The rule will also likely boost employment since employers may hire additional staff instead of paying overtime premiums for extra hours by existing staff. As noted by the U.S. Department of Labor in its 2016 final rule, even Goldman Sachs and the National Retail Federation found this to be true—Goldman Sachs estimated that an increase in the national salary threshold from $455 to $970 per week would result in a total of 120,000 new hires nationwide, and an analysis by the National Retail Federation estimated that such an increase would create 117,100 jobs in the retail industry alone.3
Finally, because at least some portion of affected workers are likely to receive higher pay, expanding overtime protections can strengthen consumer buying power, particularly for middle-class households whose spending is the core driver of U.S. economic growth. This will be good for Colorado’s businesses.
Setting the overtime salary threshold at 2.5 times the state minimum wage is a reasonable and appropriate salary level, one that (as my colleague’s comments demonstrated4) is consistent with historic precedent and with the 2016 U.S. Department of Labor’s rulemaking, and that will contribute to a prosperous Colorado economy that works for Colorado’s businesses and working families alike. Thank you for the opportunity to submit comments on this important rule. Please do not hesitate to contact me at (202) 533-2560 if you have questions.
Senior Economist and Director of Policy
Economic Policy Institute
1. David Cooper, “Updating Colorado’s Overtime Salary Threshold: Raising the Colorado Salary Threshold for Exemption from Overtime to 2.5 Times the Minimum Wage Would Restore Vital Protections Against Excessive Work Hours for Hundreds of Thousands of Colorado Workers” (public comments), Economic Policy Institute, August 16, 2019.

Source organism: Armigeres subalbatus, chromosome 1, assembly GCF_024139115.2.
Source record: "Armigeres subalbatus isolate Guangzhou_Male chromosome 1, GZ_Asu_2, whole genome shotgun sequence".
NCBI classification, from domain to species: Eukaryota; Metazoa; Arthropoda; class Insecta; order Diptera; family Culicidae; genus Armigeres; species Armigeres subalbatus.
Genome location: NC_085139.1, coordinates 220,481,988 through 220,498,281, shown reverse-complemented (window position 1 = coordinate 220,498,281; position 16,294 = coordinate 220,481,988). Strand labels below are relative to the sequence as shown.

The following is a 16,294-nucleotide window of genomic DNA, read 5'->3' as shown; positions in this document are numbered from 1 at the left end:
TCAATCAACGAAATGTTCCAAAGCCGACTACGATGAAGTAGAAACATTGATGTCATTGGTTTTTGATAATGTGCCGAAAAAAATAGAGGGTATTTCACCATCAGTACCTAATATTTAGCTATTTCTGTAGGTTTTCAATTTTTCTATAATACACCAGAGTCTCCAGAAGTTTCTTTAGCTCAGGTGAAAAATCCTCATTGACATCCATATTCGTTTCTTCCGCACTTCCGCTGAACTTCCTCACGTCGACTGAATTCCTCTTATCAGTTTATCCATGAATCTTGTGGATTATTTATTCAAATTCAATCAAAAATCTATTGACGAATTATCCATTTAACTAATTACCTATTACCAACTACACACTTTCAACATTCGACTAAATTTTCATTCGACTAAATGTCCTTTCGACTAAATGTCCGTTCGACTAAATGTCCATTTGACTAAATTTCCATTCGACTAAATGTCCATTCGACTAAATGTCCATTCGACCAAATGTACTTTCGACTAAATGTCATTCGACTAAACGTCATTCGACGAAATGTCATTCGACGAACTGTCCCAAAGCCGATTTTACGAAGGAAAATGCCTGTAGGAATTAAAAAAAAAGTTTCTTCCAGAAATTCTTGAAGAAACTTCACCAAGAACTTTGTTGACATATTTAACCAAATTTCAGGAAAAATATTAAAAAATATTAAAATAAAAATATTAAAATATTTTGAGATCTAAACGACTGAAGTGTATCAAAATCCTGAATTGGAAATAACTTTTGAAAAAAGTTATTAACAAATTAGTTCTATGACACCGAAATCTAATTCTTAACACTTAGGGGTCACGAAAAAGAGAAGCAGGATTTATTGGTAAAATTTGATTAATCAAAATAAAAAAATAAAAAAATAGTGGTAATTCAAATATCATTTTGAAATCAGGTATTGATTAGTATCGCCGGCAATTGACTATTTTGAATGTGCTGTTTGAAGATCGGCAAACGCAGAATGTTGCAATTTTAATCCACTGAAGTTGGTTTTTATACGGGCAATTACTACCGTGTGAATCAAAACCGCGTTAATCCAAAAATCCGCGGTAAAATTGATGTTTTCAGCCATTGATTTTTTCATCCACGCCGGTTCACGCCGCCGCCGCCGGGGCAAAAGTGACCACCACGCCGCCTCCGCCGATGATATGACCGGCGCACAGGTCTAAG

2. See John Pencavel, “The Productivity of Working Hours,” Economic Journal 125, no. 589 (2014): 2052–2076; Lonnie Golden, “The Effects of Working Time on Productivity and Firm Performance, Research Synthesis Paper,” International Labor Organization (ILO) Conditions of Work and Employment Series no. 33 (2012); Allard E. Dembe, J. Bianca Erickson, Rachel G. Delbos, and Steven M. Banks, “The Impact of Overtime and Long Work Hours on Occupational Injuries and Illnesses: New Evidence from the United States,” Occupational and Environmental Medicine 62, no. 9 (2005): 588–597; Heather Boushey and Bridget Ansel, Overworked America: The Economic Causes and Consequences of Long Work Hours, Washington Center for Equitable Growth, May 2016; Mika Kivimäki et al., “Long Working Hours and Risk of Coronary Heart Disease and Stroke: A Systematic Review and Meta-Analysis of Published and Unpublished Data for 603,838 Individuals,” The Lancet 386 (October 31, 2015); Defining and Delimiting the Exemptions for Executive, Administrative, Professional, Outside Sales and Computer Employees [final rule], 81 Fed. Reg. 32465 (May 23, 2016) pp. 32502–32504.
3. Defining and Delimiting the Exemptions for Executive, Administrative, Professional, Outside Sales and Computer Employees [final rule], 81 Fed. Reg. 32465 (May 23, 2016) p. 32503.
4. David Cooper, “Updating Colorado’s Overtime Salary Threshold: Raising the Colorado Salary Threshold for Exemption from Overtime to 2.5 Times the Minimum Wage Would Restore Vital Protections Against Excessive Work Hours for Hundreds of Thousands of Colorado Workers” (public comments), Economic Policy Institute, August 16, 2019.